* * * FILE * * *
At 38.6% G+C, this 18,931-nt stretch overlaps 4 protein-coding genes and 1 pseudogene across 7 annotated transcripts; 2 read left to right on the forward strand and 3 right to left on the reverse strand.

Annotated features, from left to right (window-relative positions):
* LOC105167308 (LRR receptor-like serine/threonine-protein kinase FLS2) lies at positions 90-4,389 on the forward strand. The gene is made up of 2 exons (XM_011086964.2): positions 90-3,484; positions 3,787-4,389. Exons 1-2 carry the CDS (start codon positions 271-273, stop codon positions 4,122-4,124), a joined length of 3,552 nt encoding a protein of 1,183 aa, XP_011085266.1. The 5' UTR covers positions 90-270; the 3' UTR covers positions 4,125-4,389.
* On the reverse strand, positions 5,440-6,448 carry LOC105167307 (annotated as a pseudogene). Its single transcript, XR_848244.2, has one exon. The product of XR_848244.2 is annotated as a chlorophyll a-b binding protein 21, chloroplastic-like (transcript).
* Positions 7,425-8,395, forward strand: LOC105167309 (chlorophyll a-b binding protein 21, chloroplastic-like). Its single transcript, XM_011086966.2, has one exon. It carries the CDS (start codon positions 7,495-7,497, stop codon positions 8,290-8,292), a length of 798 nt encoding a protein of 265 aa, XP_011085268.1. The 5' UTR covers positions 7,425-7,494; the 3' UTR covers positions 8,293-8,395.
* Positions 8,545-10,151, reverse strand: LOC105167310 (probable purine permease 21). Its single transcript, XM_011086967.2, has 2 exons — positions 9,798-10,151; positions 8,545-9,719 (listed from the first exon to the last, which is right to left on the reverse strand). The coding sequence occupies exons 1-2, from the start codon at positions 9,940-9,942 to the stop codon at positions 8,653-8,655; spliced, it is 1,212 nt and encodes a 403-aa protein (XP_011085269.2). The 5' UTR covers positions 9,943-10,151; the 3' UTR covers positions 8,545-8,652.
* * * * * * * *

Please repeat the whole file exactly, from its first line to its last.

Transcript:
At 38.6% G+C, this 18,931-nt stretch overlaps 4 protein-coding genes and 1 pseudogene across 7 annotated transcripts; 2 read left to right on the forward strand and 3 right to left on the reverse strand.

Annotated features, from left to right (window-relative positions):
* LOC105167308 (LRR receptor-like serine/threonine-protein kinase FLS2) lies at positions 90-4,389 on the forward strand. The gene is made up of 2 exons (XM_011086964.2): positions 90-3,484; positions 3,787-4,389. Exons 1-2 carry the CDS (start codon positions 271-273, stop codon positions 4,122-4,124), a joined length of 3,552 nt encoding a protein of 1,183 aa, XP_011085266.1. The 5' UTR covers positions 90-270; the 3' UTR covers positions 4,125-4,389.
* On the reverse strand, positions 5,440-6,448 carry LOC105167307 (annotated as a pseudogene). Its single transcript, XR_848244.2, has one exon. The product of XR_848244.2 is annotated as a chlorophyll a-b binding protein 21, chloroplastic-like (transcript).
* Positions 7,425-8,395, forward strand: LOC105167309 (chlorophyll a-b binding protein 21, chloroplastic-like). Its single transcript, XM_011086966.2, has one exon. It carries the CDS (start codon positions 7,495-7,497, stop codon positions 8,290-8,292), a length of 798 nt encoding a protein of 265 aa, XP_011085268.1. The 5' UTR covers positions 7,425-7,494; the 3' UTR covers positions 8,293-8,395.
* Positions 8,545-10,151, reverse strand: LOC105167310 (probable purine permease 21). Its single transcript, XM_011086967.2, has 2 exons — positions 9,798-10,151; positions 8,545-9,719 (listed from the first exon to the last, which is right to left on the reverse strand). The coding sequence occupies exons 1-2, from the start codon at positions 9,940-9,942 to the stop codon at positions 8,653-8,655; spliced, it is 1,212 nt and encodes a 403-aa protein (XP_011085269.2). The 5' UTR covers positions 9,943-10,151; the 3' UTR covers positions 8,545-8,652.